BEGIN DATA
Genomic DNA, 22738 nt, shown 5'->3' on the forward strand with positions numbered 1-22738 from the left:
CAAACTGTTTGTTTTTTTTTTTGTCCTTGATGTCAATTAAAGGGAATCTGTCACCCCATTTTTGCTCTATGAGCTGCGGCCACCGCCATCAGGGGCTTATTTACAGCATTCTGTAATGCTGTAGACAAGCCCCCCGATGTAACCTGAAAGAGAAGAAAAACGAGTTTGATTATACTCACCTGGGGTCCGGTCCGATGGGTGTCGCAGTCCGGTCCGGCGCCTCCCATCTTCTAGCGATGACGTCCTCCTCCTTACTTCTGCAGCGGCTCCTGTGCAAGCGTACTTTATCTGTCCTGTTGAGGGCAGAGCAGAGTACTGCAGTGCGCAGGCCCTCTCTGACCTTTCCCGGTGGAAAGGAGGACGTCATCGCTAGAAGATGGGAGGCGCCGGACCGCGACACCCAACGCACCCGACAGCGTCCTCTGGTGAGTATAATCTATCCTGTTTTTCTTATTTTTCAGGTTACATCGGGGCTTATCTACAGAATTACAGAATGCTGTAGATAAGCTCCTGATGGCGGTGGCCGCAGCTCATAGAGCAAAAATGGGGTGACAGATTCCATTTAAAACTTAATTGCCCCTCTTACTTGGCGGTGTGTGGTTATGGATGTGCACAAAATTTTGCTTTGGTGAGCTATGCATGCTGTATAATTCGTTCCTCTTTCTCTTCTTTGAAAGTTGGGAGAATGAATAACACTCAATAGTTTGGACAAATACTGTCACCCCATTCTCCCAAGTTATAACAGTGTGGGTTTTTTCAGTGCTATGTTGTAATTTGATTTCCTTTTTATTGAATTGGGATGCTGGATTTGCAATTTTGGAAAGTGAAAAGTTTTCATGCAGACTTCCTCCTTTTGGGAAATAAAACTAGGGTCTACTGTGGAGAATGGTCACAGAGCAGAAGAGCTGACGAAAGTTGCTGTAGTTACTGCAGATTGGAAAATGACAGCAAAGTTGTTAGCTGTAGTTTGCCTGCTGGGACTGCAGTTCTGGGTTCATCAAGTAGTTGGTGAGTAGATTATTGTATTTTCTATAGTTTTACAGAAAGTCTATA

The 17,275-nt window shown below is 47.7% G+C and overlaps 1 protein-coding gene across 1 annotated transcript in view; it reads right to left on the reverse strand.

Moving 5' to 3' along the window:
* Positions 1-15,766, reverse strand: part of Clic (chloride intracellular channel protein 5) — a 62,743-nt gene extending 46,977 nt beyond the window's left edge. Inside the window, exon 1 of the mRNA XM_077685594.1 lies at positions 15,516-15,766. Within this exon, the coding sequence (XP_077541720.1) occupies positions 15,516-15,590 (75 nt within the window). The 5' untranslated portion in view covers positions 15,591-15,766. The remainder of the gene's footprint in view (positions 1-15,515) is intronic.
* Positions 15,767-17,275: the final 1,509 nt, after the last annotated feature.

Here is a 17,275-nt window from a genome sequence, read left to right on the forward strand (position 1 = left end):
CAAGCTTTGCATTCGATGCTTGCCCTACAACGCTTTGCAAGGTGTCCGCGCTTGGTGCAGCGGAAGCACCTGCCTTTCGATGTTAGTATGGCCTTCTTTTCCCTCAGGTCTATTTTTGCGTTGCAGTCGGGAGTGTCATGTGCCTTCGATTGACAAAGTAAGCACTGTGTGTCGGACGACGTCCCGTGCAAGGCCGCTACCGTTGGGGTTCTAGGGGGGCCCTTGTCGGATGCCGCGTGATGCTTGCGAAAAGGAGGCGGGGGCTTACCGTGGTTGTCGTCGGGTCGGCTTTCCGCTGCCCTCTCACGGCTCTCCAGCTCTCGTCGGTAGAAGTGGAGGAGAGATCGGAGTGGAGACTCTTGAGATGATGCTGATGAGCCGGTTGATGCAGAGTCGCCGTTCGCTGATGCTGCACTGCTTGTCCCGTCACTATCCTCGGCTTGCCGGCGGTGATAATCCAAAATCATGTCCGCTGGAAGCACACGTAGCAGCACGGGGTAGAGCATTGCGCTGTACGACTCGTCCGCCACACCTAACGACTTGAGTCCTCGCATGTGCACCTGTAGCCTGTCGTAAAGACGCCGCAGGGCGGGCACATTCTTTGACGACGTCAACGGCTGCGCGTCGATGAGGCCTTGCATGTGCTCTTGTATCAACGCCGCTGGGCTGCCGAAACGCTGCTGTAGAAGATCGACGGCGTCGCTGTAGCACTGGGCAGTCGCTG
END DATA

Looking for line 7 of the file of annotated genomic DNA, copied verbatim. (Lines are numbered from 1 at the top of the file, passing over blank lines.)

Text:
Here is a 17,275-nt window from a genome sequence, read left to right on the forward strand (position 1 = left end):